Music industry takes aim at free online sheet music

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The Independent Culture

The world's massed bands of bedroom guitarists have been enjoying themselves more than usual of late. The growth of the internet has made sheet music freely available, putting even the trickiest Jimmy Page solos within the reach of the average guitar picker.

But a concerted legal effort in the United States, which is about to gather pace, could spell the beginning of the end for free music on the Web.

Some analysts think the industry is squaring up for a rerun of the costly and damaging legal battles with peer-to-peer file-share services such as Napster in 2000 and 2001.

And music fans are talking about an ugly new wave of corporate censorship.

Most popular sites feature guitar tablature - a simplified notation with numbered finger positions on the fretboard rather than the crotchets and quavers of traditional notation.

The chords for almost any pop song, from Jimi Hendrix's "Hey Joe", to Eric Clapton's "Layla" or Guns n' Roses' "Welcome to the Jungle" can be found by tapping the title into a search engine. Scores for classical music are also starting to end up online.

In the US, the most popular guitar tablature books would sell 25,000 copies in the early 1990s. Today that figure is closer to 5,000, said Lauren Keiser, the president of the New York-based Music Publishers Association (MPA).

Sheet music publishing in Britain is worth around £50m a year, revenues which could be slashed as customers migrate to the free internet sites.

Many of the sites are supported by big advertisers, even though the content was legally questionable, noted Stephen Navin, the chief executive of Britain's Music Publishers Association (no connection).

"People are clearly making money out of this so it makes me think 'why can't we make some too?' I want to engage these people positively," he said.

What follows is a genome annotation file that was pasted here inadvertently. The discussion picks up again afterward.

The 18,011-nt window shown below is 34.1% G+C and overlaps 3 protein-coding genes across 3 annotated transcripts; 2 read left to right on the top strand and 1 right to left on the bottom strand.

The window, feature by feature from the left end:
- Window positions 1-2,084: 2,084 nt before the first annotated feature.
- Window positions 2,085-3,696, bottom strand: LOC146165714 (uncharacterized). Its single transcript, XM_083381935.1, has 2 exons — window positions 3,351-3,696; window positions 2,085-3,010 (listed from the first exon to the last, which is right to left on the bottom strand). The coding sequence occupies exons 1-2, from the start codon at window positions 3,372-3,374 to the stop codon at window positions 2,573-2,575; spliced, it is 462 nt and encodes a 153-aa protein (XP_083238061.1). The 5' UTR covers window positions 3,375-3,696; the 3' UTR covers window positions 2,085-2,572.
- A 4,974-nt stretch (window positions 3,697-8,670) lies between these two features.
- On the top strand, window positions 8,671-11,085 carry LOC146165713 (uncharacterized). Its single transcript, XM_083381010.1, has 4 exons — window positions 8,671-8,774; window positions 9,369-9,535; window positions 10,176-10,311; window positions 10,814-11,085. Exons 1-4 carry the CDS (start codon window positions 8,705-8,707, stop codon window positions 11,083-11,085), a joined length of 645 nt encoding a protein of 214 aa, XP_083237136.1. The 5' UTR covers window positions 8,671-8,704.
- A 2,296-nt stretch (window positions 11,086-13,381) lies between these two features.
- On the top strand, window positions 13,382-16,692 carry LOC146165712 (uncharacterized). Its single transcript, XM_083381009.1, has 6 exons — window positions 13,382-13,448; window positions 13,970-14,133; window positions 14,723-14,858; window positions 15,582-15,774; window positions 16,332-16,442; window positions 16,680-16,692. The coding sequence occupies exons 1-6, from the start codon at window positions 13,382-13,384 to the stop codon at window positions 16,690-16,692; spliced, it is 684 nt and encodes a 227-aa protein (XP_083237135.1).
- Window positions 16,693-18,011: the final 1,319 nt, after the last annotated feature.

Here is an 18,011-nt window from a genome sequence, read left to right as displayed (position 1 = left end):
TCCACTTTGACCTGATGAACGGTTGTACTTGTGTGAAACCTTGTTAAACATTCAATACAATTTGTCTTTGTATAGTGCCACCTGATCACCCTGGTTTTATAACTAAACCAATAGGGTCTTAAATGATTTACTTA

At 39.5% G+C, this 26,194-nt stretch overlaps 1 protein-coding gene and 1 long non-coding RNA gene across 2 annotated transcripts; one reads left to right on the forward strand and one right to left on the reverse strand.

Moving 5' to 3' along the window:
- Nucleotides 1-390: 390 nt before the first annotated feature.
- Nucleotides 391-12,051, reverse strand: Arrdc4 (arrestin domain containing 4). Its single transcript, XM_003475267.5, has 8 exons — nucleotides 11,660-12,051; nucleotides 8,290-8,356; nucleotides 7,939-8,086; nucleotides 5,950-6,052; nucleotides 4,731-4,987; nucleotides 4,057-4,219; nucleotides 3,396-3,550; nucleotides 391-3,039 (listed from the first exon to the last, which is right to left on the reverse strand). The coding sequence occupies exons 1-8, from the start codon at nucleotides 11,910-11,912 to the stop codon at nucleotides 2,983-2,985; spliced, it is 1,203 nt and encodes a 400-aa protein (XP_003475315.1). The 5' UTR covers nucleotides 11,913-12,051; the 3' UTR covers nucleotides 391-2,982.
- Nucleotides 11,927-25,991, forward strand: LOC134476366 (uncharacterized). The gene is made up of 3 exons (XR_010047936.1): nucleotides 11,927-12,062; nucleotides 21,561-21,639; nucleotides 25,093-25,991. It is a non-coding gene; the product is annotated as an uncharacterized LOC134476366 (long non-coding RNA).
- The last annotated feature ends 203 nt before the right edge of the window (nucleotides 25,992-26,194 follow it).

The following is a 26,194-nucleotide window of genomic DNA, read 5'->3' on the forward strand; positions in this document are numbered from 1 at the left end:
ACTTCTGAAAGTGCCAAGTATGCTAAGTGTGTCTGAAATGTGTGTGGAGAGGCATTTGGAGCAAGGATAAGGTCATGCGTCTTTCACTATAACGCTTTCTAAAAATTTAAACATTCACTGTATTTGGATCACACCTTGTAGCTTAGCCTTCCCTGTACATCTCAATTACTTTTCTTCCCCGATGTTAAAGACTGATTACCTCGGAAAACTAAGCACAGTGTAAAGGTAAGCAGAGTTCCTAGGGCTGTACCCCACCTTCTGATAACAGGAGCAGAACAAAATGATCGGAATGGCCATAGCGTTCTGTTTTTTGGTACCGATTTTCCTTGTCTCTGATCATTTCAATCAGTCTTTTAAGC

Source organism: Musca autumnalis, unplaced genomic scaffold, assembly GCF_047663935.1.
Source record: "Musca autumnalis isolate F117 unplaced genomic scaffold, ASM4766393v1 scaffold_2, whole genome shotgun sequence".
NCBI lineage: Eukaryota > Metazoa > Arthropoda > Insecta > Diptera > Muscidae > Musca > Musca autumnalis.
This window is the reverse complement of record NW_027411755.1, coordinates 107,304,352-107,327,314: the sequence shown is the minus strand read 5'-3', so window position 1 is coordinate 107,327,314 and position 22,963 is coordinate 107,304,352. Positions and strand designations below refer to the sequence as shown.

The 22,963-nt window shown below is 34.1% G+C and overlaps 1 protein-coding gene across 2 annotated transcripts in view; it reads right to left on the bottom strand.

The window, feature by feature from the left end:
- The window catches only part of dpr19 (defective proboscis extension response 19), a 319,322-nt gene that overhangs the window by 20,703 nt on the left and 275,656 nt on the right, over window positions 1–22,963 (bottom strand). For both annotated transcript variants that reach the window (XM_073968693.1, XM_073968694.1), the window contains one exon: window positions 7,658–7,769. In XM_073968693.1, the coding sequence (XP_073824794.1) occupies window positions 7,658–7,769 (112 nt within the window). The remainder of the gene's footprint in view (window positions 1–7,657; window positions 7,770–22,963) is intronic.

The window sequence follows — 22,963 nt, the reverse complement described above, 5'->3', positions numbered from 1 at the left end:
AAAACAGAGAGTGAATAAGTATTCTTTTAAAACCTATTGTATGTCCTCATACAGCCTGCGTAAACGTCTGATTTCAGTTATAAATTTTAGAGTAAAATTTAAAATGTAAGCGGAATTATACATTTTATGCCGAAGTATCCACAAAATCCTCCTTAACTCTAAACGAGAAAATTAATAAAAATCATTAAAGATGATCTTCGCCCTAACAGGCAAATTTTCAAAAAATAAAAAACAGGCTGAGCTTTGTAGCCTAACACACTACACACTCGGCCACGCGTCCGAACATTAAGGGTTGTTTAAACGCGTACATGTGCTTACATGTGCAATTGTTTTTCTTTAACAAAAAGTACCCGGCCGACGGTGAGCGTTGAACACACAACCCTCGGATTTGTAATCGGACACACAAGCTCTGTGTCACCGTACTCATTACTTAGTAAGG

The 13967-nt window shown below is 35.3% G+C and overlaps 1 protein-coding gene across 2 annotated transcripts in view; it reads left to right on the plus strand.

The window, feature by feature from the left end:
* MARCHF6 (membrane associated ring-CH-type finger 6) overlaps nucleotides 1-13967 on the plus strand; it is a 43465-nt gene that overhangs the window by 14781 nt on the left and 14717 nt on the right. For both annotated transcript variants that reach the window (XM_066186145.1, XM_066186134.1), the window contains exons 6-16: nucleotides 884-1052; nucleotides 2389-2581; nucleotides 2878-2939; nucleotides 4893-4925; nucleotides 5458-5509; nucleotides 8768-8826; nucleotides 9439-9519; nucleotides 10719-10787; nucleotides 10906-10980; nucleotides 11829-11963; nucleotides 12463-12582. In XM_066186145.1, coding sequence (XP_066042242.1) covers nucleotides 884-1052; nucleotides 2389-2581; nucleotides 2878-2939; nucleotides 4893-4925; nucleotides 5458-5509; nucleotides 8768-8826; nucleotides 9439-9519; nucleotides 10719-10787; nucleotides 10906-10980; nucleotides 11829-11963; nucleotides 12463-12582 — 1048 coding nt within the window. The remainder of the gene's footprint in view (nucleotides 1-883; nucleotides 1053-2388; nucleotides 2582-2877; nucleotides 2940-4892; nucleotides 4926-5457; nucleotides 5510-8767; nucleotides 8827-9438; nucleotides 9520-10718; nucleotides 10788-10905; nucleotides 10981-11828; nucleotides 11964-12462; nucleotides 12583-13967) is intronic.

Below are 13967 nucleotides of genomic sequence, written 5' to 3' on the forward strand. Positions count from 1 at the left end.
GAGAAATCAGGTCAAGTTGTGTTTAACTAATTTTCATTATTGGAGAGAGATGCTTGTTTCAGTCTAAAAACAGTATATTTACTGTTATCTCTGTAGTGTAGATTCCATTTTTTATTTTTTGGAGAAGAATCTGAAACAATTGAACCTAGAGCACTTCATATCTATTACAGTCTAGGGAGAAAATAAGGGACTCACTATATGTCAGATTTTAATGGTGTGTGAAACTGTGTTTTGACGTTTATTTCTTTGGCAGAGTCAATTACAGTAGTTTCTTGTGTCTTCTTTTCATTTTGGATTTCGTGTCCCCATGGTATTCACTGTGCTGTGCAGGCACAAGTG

While British publishers take this conciliatory line, and have yet to move against any websites, in America, the MPA and the National Music Publishers Association (NMPA) have been markedly more aggressive.

Since last summer, they have been trying to shut sites, including some of the most popular, such as Guitar Tab Universe, which is based in Los Angeles. So far, 21 American sites have closed after receiving letters warning them they were infringing the songwriters' copyrights. Those which ignore the letters could face legal action.

Site operators have responded by removing the music while issuing belligerent statements in defence of their position, insisting that the big industry players are stamping on fans' freedoms.

But Jacqueline Charlesworth, the vice-president of the Washington DC based NMPA, said the campaign was focusing on commercial profit-making sites.

"A lot of people who sit down and transcribe these songs by listening to them and putting them on a website do not think they are infringing copyright," Ms Charlesworth said.

"But when someone writes a song, the rights to transcribe it belong to the songwriter," she said.

"Song writing is a difficult and uncertain profession," she said. "Most songwriters suffer financially. It's tough. You can have a hit and still not get rich. It is important to us that songwriters get paid."

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